Effects of Treatment Intensity on Outcomes in Acquired Apraxia of Speech Purpose This investigation was designed to examine the effects of treatment intensity (i.e., dose frequency) on the outcomes of Sound Production Treatment (SPT) for acquired apraxia of speech. Method Five men with chronic apraxia of speech and aphasia received both intense SPT (3 hr per day/3 days per ... Clinical Focus
Clinical Focus  |   March 01, 2018
Effects of Treatment Intensity on Outcomes in Acquired Apraxia of Speech
 
Author Affiliations & Notes
  • Julie L. Wambaugh
    VA Salt Lake City Health Care System, UT
    University of Utah, Salt Lake City
  • Sandra Wright
    VA Salt Lake City Health Care System, UT
  • Emily Boss
    VA Pittsburgh Health Care System, PA
  • Shannon C. Mauszycki
    VA Salt Lake City Health Care System, UT
    University of Utah, Salt Lake City
  • Catharine DeLong
    VA Salt Lake City Health Care System, UT
    University of Utah, Salt Lake City
  • William Hula
    VA Pittsburgh Health Care System, PA
  • Patrick J. Doyle
    VA Pittsburgh Health Care System, PA
    Geriatric Research Education and Clinical Center, VA Pittsburgh Health Care System, PA
  • Disclosure: The authors have declared that no competing interests existed at the time of publication.
    Disclosure: The authors have declared that no competing interests existed at the time of publication.×
  • Correspondence to Julie L. Wambaugh: julie.wambaugh@health.utah.edu
  • Editor: Margaret Blake
    Editor: Margaret Blake×
  • Associate Editor: Donald Robin
    Associate Editor: Donald Robin×
  • Publisher Note: This article is part of the Special Issue: Select Papers From the 46th Clinical Aphasiology Conference.
    Publisher Note: This article is part of the Special Issue: Select Papers From the 46th Clinical Aphasiology Conference.×
Article Information
Speech, Voice & Prosodic Disorders / Apraxia of Speech & Childhood Apraxia of Speech / Special Issue: Select Papers From the 46th Clinical Aphasiology Conference / Clinical Focus
Clinical Focus   |   March 01, 2018
Effects of Treatment Intensity on Outcomes in Acquired Apraxia of Speech
American Journal of Speech-Language Pathology, March 2018, Vol. 27, 306-322. doi:10.1044/2017_AJSLP-16-0188
History: Received October 23, 2016 , Revised March 11, 2017 , Accepted April 3, 2017
 
American Journal of Speech-Language Pathology, March 2018, Vol. 27, 306-322. doi:10.1044/2017_AJSLP-16-0188
History: Received October 23, 2016; Revised March 11, 2017; Accepted April 3, 2017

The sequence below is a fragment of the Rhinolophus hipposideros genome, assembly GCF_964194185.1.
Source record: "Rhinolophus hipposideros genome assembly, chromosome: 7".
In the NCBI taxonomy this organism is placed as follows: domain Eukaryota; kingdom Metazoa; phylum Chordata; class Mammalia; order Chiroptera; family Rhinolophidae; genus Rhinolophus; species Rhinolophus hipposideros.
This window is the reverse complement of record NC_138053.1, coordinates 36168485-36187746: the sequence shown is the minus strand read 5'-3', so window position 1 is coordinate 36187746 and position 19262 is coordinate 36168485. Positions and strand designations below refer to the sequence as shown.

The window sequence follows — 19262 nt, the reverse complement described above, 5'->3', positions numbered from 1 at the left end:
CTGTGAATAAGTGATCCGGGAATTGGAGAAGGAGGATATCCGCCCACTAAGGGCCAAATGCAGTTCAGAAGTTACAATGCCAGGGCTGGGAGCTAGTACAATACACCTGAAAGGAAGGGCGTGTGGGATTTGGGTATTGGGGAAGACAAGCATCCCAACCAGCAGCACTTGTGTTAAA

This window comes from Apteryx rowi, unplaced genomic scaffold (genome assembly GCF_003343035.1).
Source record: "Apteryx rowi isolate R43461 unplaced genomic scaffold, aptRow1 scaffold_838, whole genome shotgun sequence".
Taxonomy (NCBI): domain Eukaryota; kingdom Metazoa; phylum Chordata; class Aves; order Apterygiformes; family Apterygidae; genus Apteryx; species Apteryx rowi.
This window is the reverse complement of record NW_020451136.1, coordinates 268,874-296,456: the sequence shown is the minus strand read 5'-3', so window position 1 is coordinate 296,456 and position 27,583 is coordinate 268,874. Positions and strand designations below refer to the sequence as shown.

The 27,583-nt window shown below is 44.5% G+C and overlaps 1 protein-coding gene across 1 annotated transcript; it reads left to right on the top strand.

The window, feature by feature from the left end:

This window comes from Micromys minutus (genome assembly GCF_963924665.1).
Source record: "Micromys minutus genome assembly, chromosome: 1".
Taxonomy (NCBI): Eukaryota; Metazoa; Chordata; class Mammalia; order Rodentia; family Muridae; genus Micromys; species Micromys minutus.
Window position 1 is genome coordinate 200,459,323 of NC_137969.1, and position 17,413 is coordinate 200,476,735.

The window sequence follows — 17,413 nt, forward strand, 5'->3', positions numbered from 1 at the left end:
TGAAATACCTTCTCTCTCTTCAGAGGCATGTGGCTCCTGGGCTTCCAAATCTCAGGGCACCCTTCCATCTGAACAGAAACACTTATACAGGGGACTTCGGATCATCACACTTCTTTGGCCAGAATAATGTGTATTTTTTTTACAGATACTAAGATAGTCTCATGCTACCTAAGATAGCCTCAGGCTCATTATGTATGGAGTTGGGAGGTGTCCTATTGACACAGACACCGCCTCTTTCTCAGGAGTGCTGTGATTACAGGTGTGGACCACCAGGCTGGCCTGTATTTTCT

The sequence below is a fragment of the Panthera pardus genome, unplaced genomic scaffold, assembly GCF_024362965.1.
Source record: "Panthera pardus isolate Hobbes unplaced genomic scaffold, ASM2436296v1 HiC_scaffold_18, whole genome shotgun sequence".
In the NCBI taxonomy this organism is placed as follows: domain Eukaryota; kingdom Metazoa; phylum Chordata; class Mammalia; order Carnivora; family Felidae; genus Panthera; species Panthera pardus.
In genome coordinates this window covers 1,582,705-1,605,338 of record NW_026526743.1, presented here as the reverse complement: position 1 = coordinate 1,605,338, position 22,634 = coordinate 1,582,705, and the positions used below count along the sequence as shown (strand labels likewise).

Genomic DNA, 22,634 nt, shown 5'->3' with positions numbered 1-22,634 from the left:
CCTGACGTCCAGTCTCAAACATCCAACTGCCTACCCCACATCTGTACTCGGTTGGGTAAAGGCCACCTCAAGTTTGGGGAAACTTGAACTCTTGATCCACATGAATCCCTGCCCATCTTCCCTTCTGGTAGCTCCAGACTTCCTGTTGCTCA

Purpose This investigation was designed to examine the effects of treatment intensity (i.e., dose frequency) on the outcomes of Sound Production Treatment (SPT) for acquired apraxia of speech.

Method Five men with chronic apraxia of speech and aphasia received both intense SPT (3 hr per day/3 days per week) and nonintense/traditional SPT (SPT-T; 1 hr per day/3 days per week) in the context of single-case experimental designs. Each treatment was applied separately to a designated set of experimental words with 1 treatment applied at a time. Twenty-seven treatment sessions were conducted with each phase of treatment. Accuracy of articulation of target sounds within treated and untreated experimental words was measured during the course of the investigation.

Results All participants demonstrated improved articulation with both treatment intensities. Better maintenance of gains for treated items was found with SPT-T for 2 participants as measured at an 8-week posttreatment retention probe. Superior maintenance of increased accuracy of production of untreated items was also observed with SPT-T for all participants.

Conclusion A less intense (distributed) application of SPT facilitated better maintenance of improved articulatory accuracy for untreated items, and in some cases treated items, than intense SPT.

Supplemental Materials https://doi.org/10.23641/asha.5734053

Acknowledgments
This research was supported by VA Rehabilitation R&D Merit Review Project RX001782 (NCT 02332915; awarded to Julie L. Wambaugh), Research Career Scientist Award 23727 (awarded to Julie L. Wambaugh), and Career Development Award RX000749 from the U.S. Department of Veterans Affairs Rehabilitation Research and Development Service (awarded to Shannon C. Mauszycki). The contents do not represent the views of the U.S. Department of Veterans Affairs or the U.S. Government.
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